Stories

The IRE Resource Center is a major research library containing more than 27,000 investigative stories.

Most of our stories are not available for download but can be easily ordered by contacting the Resource Center directly at 573-882-3364 or rescntr@ire.org where a researcher can help you pinpoint what you need.

Search results for "Department of Housing and Urban Development" ...

  • Living Apart: Fair Housing in America

    The series documents 45 years of neglect of one of the most sweeping civil rights laws in our country’s history. The investigation found that the federal government made a decision almost immediately after the passage of the 1968 Fair Housing Act not to enforce the key provisions of the law, including the mandate to promote residential integration. The stories and maps reveal how politics hobbled the reach of the law, severely limiting both the resources and the will of the U.S. Department of Housing and Urban Development to use its vast powers to force communities to undue decades of government-sanctioned segregation. It showed how HUD has from its roots been an agency conflicted about enforcing the law and how those charged with enforcement are undertrained and often maligned within the agency. As a result of the law’s neglect by a succession of Republican and Democratic Administrations, our investigation found that segregation patterns in the cities with the largest proportion of black residents have barely budged.
  • Closed Doors: Housing Discrimination Complaints on Rise Across Country

    The reporters looked at records of more than 44,000 housing discrimination complaints filed with the US Department of Housing and Urban Development between 2002 and 2006. The analysis revealed many trends about discrimination in housing, including that discrimination is more prevalent in less diverse neighborhoods, and that complaints about disabilities are just as common as complaints about race.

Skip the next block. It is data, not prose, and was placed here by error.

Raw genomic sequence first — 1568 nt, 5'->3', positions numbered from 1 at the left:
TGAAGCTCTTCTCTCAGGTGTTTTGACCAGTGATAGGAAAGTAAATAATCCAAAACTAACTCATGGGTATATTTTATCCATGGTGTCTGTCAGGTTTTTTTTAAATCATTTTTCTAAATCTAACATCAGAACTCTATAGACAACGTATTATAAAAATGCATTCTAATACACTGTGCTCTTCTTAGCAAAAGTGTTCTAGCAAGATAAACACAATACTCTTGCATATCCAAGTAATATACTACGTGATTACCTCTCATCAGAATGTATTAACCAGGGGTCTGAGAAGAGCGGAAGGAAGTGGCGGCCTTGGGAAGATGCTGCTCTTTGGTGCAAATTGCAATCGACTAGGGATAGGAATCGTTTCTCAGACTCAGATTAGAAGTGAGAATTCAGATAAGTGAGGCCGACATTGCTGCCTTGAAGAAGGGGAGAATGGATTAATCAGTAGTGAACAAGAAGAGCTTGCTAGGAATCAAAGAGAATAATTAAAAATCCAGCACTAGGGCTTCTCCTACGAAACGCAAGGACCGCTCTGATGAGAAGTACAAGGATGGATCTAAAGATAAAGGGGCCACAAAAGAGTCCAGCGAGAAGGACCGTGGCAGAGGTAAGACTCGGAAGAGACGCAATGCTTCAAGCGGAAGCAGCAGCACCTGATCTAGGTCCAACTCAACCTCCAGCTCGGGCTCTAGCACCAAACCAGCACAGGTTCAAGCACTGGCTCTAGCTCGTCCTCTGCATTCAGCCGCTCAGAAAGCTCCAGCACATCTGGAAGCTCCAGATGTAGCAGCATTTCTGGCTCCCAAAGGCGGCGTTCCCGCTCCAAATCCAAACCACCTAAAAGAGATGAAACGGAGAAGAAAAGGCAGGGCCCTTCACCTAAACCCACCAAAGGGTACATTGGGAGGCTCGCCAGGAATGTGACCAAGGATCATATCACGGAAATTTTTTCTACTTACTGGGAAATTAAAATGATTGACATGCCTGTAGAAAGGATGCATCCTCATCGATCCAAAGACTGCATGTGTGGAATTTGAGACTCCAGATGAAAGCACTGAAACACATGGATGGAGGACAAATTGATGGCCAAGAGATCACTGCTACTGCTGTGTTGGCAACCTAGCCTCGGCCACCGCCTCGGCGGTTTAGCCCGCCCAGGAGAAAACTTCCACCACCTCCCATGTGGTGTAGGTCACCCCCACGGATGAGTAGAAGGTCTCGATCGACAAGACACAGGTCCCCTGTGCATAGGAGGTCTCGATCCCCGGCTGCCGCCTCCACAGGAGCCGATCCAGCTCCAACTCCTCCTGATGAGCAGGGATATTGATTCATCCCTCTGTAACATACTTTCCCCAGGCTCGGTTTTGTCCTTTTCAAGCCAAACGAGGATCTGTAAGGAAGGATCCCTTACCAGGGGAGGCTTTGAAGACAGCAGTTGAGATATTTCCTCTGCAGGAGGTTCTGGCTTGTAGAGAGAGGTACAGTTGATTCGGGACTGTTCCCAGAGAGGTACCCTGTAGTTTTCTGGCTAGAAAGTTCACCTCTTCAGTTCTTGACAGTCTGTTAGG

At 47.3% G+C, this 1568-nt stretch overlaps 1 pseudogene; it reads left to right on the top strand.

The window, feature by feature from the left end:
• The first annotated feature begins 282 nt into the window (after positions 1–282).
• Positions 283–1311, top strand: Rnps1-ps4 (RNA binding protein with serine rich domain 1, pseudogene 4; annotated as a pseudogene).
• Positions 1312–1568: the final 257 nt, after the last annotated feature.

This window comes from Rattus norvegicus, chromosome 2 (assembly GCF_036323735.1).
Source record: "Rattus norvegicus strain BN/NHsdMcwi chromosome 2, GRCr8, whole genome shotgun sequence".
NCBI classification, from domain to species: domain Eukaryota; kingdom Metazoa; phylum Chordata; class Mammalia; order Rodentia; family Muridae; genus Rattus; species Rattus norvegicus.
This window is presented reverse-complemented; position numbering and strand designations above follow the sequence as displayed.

• Abandoning Our Mentally Ill

    A year-long investigation of living conditions of the most severely mentally ill patients in the Milwaukee area discovered that those conditions were far from ideal, sometimes filthy and dangerous. Among the discoveries were patients housed in illegal group homes which city building inspectors did not discover or report. In addition, caseworkers were still placing patients in homes despite knowledge of their poor and filthy conditions. At the Milwaukee County Mental Health Complex, a 33-year-old woman died from dehydration and starvation after doctors allowed her to go nearly four weeks without food or water. Social service and government agencies had also passed up opportunities to accept federal money for construction of better facilities, $3.3 million in the past seven years.
  • Roanoke Redevelopment and Housing Authority Investigation

    "These stories detail a history of public contracting at the Roanoke Redevelopment and Housing Authority that is at best sloppy and at worst rife with favoritism and conflicts of interest. An audit of the authority by the U.S. Department of Housing and Urban Development confirmed the problems with contracting practices at the authority and asked for $2 million to be repaid because the money wasn't spent properly."